Several weeks ago, Henry Jenkins started a new blog to coincide with the release of his forthcoming book, Convergence Culture: Where Old and New Media Collide. I find his work smart, original, and accessible, and since Jenkins often defends the kinds of pursuits I enjoy, such as gaming, I've been following his blog steadily.
Over the course of two days, Jenkins recently posted two essays on comic books and U.S. foreign policy that I think most comic book bloggers and fans would want to read. They are based on a chapter Jenkins contributed to a book called Terror, Culture, Politics: Rethinking 9/11, and he has promised a third part to the series will be coming soon.
Jenkins posted the essays partially in response to an article published in the political journal The American Prospect comparing the actions of the Bush Administration to the Green Lantern Corps. In this article, author Matthew Yglesias claims that Bush and his cohorts have a "comic book view of how international relations works."
Jenkins's essays demonstrate that the attitudes expressed in comic books after 9/11 regarding U.S. foreign policy are more sophisticated and more progressive than those of the Bush administration. In Jenkins's first essay, I was fascinated by his precise reporting of how the major comic book publishers and individuals within the industry were affected by 9/11 based on their physical proximity to ground zero.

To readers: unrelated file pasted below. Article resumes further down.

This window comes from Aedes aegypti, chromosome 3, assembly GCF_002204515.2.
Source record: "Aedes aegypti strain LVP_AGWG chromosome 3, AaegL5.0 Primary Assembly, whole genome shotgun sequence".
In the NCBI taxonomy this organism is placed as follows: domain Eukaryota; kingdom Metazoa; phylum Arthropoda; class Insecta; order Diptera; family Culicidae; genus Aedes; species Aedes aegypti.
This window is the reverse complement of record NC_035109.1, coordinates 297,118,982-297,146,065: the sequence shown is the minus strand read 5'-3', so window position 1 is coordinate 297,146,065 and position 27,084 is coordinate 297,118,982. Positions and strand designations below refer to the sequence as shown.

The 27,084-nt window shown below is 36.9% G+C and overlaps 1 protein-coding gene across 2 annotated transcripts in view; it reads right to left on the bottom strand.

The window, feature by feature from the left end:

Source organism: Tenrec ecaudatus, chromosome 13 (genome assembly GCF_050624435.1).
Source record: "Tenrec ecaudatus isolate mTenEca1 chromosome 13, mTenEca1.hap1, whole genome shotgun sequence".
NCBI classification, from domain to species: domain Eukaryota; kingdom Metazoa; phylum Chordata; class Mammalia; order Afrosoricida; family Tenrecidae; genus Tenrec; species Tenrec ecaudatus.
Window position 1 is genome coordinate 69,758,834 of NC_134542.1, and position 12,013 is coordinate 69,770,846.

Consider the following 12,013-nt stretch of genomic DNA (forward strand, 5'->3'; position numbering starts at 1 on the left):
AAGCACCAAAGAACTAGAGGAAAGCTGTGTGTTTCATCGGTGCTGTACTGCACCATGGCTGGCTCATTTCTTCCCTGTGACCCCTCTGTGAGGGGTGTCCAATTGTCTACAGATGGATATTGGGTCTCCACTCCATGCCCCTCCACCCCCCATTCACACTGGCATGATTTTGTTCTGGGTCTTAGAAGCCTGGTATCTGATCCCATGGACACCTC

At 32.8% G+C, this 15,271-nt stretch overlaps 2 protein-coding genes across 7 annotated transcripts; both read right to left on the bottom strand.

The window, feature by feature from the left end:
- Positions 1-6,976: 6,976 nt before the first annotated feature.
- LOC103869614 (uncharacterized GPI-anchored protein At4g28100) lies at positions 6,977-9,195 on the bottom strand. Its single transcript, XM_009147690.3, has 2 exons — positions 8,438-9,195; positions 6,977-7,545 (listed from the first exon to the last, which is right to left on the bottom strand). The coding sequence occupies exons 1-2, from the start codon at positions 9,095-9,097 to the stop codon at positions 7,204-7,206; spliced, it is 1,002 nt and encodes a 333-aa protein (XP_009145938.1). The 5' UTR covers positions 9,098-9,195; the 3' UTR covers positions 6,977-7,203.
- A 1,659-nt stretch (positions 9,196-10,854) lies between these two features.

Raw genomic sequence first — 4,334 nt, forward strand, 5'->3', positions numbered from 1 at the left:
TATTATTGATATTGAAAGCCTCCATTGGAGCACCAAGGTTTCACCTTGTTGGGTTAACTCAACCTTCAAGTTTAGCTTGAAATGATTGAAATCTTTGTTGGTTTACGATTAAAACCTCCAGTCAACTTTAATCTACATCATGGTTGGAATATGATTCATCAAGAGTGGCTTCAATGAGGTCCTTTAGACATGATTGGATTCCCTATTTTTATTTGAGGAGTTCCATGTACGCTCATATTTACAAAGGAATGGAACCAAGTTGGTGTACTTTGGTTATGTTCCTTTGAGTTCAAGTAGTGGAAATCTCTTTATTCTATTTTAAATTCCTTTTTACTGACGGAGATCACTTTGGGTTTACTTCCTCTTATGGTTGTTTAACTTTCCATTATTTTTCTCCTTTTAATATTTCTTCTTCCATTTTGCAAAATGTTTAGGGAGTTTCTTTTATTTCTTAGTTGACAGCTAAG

It was also refreshing to read Jenkins's account of how mainstream and independent publishers collaborated and were influenced by each other in the period after 9/11. That's what I like about Jenkins's work--although he writes about popular culture topics that are often discussed in the media, his approach is always a nonobvious one. If you're interested in comics, games, fan fiction, or fandom, you should really check out his blog and his other work as well.